reviewed by Dr. Stephanie Gilfoy, ND
The front cover clearly states the goal of America’s Two-Headed Pig: to explain how to go about treating nutritional deficiencies and disease in a genetically modified, antibiotic resistant, and pesticide dependent world. Author Leah Dunham is the daughter of a veterinarian and as such grew up seeing her father diagnose and cure herd illnesses through providing cattle with proper nutrition. As this book clearly describes in great detail, however, proper nutrition is a lot harder to come by and has been getting even more difficult in the more recent years as politics, money, and health collide.
The author deeply explores how alternative motives and vested interested affect our plants, animals, and us; how what we once thought were quick and cheaper solutions have become complex and very expensive issues; and how if we don’t do something soon to change it, there may no longer be any nutrition in our food. For example, this book gives a fantastic description of how the weeds and pests solution was ‘fixed’ with herbicides and pesticides, but how that lead to the genetic modification of plants, animal food, and as a results, our food. It describes how the GMO plants then affect the animals, making them weak, deformed, and ill, and how that lead to antibiotic and hormonal treatment. These sick plants and animals, covered in herbicides and pesticides, and pumped with medications are supposed to provide us with the best nutrition. The style of this book is interesting in that each chapter describes an animal illness and how it has been affected by a political agenda, and in reality, has nothing to do with providing our nation, or world, with healthy food, and especially not animal welfare.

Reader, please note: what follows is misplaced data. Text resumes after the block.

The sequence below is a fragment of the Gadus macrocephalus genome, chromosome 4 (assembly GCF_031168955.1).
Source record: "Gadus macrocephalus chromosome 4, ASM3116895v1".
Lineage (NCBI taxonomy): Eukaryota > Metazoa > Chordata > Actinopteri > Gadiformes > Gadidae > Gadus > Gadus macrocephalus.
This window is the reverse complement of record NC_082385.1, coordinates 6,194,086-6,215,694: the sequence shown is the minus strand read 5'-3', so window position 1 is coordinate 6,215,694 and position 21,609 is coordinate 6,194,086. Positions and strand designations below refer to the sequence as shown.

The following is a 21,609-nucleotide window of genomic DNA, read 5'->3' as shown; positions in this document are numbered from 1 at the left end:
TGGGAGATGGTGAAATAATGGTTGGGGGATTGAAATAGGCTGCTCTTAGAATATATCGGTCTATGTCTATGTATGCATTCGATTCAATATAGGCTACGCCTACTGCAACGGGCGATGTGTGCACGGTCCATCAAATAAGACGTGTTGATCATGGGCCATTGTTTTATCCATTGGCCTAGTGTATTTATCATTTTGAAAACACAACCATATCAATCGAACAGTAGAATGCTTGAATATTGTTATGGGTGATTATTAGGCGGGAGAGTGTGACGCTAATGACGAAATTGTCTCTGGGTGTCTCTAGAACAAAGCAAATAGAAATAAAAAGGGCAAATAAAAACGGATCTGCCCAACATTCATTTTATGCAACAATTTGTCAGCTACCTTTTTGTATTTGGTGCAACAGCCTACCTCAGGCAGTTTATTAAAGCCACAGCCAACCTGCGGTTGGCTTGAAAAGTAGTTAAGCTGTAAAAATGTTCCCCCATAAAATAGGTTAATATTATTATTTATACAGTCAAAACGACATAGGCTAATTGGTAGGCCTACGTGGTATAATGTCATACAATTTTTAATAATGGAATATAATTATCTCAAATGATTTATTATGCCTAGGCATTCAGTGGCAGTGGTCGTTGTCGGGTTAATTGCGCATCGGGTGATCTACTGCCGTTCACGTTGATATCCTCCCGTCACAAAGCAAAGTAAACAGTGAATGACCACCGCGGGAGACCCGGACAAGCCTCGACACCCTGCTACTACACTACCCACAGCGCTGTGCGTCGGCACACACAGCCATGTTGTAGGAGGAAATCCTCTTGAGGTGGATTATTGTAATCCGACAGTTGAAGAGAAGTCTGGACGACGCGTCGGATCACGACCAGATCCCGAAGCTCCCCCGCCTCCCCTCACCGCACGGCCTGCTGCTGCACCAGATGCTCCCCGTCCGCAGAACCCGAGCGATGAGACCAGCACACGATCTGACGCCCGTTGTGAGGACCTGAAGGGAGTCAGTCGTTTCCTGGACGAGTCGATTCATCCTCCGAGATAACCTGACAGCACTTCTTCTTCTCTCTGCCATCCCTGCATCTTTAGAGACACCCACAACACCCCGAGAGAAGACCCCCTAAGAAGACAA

As a naturopathic physician, I found this book to be of great interest and importance. Although much of this book is written to explain the relationship between animal illness and disease, I could not help to draw parallels between all that is going on in our food supply and the patients that I see daily in my practice. A huge part of treating patients from a naturopathic perspective is to replace the nutritional deficiencies. In my office, I always try to start with healthy food, but as this book clearly points out, it can be difficult to do so if our food itself is full of nutrient deficiencies. Overall, I found this book to be a very interesting and informative. I was eager to learn more about the animal illnesses and relate them to what I see in humans; I was frustrated to learn about what is actually going on; and I am happy to have a much clearer understanding of how to feed my family and guide my patients. I think everyone who cares about or is interested in their health, animal health, or the environment should read this book.